The Bix Six have disappointed me because of these big advances they are giving to celebrity "authors." When was the last time a celebrity author ever went as big as JK Rowling? The big authors are those who publishers take a chance on, the ones the public falls in love with and remember the most. I don't ever recall a reader fondly recalling that one book a celebrity wrote. I just wish publishers were more public friendly and less about the bottom line, then I think they'd be doing a lot better than they are. But they're not. I understand they're a business. I totally get that. But there are many businesses that care about their customers and thrive off this.

They are going to have to change...and soon.

fOIS In The City said...

Nathan, it is a sad time for so many who revered the Big 6,and believed in publishers as the partner of the writer. Too much concentratin on what amazon is doing and not enough time spent on making changes to keep up with the New Millenium. Who among them will be the first to wake up and realize amazon is not the enemy, they are the Bill Gates of publishing? Not only in the book or record business, but in any business, those who adapt succeed, those who cannot, die. No one from my generation would have thought the Big Blue (IBM) would fall like a ton of ancient bricks, but alas it happened ... and it happened to Eastman Kodak, and many others as well. Who is next?

Doug said...

For fiction, at least, individual imprints and publishing houses are invisible to the public. If you asked 100 readers at random who published the novel they're currently reading, I'd imagine that the only ones who know are reading Harlequin.

As a whole, the public doesn't really think much about publishers. They're just book factories. Not much has changed in the printed-book world. Amazon still sells most printed books at steep discounts, and the public is satisfied with that.

There is some dissatisfaction among readers of e-books, mostly about pricing but sometimes about availability or quality. But in my experience, most of the public blames the bookstores. That's where books come from, right?

I think what's going to accelerate the fall of the big publishers is that the public doesn't notice them. To date, the big publishing houses have pretty much controlled what titles are presented to the public. That era's ending (especially at Amazon), and consumers are increasingly going to be buying from smaller publishers and self-publishers — without even noticing that they are.

Emma Cunningham said...

I do think many publishers have a customer service problem. I absolutely understand their anger with pirates, Amazon, etc - but they still need to put the focus on their customers. I often feel that some publishers vilify readers by implying we're all out to screw them. Maybe if they changed their focus from the bad eggs to the good ones, they might be able to alter the public's perception.

(Please note: most publishers are awesome and treat their readers with concern and respect. It's just some publishers who obviously have been screwed themselves too many times who start treating us all like thieves).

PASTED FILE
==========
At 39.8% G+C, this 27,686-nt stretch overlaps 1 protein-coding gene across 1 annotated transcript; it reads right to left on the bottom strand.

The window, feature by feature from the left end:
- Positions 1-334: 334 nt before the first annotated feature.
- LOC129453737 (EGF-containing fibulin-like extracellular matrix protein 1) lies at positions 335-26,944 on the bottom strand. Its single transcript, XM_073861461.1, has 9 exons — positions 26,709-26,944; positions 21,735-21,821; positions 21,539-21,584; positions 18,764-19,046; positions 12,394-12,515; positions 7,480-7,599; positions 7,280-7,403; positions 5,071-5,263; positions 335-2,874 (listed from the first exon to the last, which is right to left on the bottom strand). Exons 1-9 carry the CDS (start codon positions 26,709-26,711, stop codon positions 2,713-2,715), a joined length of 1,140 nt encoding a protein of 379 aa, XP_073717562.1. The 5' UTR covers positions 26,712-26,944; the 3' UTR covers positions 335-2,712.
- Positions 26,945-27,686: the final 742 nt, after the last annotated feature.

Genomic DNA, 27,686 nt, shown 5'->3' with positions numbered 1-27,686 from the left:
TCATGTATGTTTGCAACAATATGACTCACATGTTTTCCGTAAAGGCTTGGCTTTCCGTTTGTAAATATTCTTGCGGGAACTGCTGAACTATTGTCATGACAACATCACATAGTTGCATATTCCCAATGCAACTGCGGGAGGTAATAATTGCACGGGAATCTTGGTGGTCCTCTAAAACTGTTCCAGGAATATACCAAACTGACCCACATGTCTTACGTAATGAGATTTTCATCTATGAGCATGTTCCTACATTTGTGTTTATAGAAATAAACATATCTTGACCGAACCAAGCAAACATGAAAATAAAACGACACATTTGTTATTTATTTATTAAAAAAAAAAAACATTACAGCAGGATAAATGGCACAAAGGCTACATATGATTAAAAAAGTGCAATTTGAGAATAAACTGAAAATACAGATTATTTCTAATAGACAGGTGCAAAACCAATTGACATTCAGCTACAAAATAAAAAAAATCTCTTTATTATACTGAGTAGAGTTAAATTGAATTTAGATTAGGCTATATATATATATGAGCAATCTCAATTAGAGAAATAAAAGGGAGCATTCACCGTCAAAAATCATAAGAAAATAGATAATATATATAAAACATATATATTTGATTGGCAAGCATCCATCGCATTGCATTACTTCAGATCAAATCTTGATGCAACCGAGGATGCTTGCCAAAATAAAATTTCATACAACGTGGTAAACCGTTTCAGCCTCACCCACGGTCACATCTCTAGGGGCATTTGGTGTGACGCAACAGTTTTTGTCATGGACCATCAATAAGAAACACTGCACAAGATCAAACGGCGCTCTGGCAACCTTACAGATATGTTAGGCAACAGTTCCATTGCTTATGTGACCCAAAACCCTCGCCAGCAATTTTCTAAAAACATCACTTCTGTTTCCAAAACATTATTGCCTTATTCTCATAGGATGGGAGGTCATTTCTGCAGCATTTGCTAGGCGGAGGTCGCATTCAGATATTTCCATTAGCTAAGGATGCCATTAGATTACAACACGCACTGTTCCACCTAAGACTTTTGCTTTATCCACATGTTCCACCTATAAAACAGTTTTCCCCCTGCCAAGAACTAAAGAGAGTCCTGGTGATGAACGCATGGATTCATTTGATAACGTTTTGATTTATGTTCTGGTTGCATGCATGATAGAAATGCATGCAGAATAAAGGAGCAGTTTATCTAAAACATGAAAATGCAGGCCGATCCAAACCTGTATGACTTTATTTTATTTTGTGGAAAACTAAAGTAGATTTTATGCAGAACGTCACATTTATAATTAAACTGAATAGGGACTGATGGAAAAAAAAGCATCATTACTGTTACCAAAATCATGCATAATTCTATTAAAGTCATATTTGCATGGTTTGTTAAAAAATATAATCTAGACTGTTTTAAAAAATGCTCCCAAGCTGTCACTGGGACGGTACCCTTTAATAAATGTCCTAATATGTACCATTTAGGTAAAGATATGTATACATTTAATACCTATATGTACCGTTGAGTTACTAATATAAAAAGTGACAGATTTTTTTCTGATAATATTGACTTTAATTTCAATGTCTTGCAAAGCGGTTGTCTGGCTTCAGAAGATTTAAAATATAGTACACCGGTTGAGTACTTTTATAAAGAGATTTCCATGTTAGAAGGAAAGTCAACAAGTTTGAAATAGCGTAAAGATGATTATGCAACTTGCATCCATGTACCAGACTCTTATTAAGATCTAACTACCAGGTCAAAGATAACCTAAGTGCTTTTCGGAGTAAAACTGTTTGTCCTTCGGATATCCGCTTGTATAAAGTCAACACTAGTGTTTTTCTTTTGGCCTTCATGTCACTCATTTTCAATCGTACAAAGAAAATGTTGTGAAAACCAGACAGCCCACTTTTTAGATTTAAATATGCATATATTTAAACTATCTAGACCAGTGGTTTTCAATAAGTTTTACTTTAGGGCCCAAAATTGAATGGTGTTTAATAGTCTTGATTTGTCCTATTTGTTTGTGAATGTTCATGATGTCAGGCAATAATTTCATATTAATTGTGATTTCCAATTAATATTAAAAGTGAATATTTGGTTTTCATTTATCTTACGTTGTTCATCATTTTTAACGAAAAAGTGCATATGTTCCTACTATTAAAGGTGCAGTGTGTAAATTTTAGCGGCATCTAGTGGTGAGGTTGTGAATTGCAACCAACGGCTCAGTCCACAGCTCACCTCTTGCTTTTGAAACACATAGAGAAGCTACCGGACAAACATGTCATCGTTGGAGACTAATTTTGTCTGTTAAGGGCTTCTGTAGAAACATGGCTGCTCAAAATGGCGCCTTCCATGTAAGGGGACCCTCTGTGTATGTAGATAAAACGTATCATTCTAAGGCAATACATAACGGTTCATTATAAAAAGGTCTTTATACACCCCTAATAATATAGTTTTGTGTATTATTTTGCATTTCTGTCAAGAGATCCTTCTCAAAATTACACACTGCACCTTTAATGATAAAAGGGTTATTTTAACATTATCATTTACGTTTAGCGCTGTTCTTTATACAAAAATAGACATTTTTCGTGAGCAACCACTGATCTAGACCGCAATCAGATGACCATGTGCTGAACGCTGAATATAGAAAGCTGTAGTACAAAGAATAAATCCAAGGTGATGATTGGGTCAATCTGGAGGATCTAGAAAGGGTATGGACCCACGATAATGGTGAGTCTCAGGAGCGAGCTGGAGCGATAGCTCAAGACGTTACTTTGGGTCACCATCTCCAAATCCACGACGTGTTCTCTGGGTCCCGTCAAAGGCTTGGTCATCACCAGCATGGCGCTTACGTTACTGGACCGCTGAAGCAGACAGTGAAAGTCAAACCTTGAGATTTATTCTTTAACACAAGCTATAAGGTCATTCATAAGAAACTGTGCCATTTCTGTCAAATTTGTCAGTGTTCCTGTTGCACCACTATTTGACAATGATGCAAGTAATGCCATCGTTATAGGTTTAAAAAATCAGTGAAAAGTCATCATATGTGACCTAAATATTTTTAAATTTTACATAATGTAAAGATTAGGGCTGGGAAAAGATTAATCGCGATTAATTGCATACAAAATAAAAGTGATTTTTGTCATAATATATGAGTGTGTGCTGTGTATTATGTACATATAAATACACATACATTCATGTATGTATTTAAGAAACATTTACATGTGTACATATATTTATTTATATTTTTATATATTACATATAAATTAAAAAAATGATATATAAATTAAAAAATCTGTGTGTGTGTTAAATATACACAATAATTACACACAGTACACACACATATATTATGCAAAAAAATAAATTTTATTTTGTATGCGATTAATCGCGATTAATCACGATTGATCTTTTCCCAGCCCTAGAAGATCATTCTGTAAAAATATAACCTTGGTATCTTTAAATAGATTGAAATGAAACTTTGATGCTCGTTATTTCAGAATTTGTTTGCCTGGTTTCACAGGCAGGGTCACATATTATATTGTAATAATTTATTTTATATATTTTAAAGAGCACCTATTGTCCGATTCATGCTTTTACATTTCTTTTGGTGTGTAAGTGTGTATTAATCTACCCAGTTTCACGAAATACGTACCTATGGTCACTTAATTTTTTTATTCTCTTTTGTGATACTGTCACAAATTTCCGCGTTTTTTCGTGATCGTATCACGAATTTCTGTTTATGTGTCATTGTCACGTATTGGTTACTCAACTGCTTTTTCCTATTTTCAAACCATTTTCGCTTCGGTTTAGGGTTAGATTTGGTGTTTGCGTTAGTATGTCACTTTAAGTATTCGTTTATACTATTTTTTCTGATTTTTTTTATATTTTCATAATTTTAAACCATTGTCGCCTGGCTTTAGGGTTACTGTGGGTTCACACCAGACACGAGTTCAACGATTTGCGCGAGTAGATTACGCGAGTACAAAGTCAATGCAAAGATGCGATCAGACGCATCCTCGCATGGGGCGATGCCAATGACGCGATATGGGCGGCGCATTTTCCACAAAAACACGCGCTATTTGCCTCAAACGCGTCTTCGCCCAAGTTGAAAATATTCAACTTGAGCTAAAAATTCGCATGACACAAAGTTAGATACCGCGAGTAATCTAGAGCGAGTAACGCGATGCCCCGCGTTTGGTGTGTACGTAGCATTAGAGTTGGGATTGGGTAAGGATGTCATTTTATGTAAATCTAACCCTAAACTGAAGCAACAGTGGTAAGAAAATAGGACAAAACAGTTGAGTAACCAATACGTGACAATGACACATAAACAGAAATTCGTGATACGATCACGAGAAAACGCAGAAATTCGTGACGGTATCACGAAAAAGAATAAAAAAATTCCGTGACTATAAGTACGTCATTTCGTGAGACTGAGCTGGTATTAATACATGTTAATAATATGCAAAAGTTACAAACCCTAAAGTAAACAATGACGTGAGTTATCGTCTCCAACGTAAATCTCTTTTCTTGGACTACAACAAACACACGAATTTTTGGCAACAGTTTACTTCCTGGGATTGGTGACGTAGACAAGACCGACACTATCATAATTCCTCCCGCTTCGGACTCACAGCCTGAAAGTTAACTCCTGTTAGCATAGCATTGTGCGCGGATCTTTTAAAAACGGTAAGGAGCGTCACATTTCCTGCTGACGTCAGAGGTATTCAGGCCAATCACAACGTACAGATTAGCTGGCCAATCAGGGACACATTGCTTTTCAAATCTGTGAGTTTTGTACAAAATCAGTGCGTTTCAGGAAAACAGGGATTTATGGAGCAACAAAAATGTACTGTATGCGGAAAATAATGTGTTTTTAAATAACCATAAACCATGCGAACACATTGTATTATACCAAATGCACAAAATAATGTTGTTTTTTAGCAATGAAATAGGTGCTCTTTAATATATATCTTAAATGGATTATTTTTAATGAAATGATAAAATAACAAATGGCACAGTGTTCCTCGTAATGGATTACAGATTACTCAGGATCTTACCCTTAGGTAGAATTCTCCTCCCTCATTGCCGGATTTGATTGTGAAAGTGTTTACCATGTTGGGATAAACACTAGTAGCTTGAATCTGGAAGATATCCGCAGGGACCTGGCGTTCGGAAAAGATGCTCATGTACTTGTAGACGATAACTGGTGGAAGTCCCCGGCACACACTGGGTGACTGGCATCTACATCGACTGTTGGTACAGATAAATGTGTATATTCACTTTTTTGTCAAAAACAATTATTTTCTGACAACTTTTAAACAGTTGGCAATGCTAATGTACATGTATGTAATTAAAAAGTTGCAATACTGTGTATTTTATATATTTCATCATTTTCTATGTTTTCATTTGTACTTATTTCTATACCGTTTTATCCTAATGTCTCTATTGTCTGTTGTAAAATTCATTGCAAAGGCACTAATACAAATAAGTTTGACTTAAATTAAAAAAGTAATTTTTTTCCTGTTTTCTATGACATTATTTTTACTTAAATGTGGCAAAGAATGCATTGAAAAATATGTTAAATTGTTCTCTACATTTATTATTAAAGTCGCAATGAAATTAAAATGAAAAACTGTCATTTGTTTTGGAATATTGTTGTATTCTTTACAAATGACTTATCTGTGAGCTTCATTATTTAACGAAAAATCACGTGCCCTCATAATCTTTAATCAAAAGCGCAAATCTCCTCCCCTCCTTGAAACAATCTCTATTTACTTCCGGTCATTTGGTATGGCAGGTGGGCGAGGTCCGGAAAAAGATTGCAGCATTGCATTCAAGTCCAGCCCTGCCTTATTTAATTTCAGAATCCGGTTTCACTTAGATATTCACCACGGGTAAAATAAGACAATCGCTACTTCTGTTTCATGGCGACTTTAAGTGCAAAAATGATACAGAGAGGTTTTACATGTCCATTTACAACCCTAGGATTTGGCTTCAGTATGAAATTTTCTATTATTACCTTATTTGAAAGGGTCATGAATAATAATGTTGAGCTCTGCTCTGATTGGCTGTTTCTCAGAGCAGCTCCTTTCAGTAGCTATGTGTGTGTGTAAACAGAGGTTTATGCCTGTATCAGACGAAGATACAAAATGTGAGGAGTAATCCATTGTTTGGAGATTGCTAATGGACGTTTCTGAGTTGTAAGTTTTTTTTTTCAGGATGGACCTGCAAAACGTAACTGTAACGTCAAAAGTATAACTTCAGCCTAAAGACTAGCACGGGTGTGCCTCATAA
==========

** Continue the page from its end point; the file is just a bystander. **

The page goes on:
therealjasonb said...

I think they do. It's crazy to go on Amazon and see that the price of an ebook I want is MORE expensive than the paperback version. (I think this is more true for slightly older books rather than new releases.) I wrote to Amazon to complain once--wanted to see what they would say--and they basically said blame the publishers, not us.

I am not an expert, isn't the extra money (from 9.99 to 15.99 or whatever) mostly going to the publishers? It still reminds me of the record companies a decade or so ago, trying to cling to their existing profits rather than dealing with the new reality of how their business operates.

jenna234 said...

I think that the problems that Publisher's face is going to be further down the road. As an economics major I think we're seeing that the traditional price of a book is set too high for most consumers. That isn't anyone's fault, it's just a market equilibrium that was misjudged and is now readjusting. That’s going to be something that they’ll either cope with or won’t, and public perception probably won’t make a big difference.
The people that they have to worry about are the upcoming generation of talent. I’m not talking about someone whose been hard at work for twenty years and have had the goal to write since forever. I’m talking about the upcoming dreamers who are learning formatting, graphic design, all the things that they’re going to need to self-publish and are entering the publishing world at the same time as the anti-publisher sentiment is reaching it’s height. The next James Patterson, JK Rowling, or Janet Evanovich. The publishing houses will lose them even before they have a chance to try for them.

jenna234 said...

I think that the problems that Publisher's face is going to be further down the road. As an economics major I think we're seeing that the traditional price of a book is set too high for most consumers. That isn't anyone's fault, it's just a market equilibrium that was misjudged and is now readjusting. That’s going to be something that they’ll either cope with or won’t, and public perception probably won’t make a big difference.
The people that they have to worry about are the upcoming generation of talent. I’m not talking about someone whose been hard at work for twenty years and have had the goal to write since forever. I’m talking about the upcoming dreamers who are learning formatting, graphic design, all the things that they’re going to need to self-publish and are entering the publishing world at the same time as the anti-publisher sentiment is reaching it’s height. The next James Patterson, JK Rowling, or Janet Evanovich. The publishing houses will lose them even before they have a chance to try for them.

Matthew MacNish said...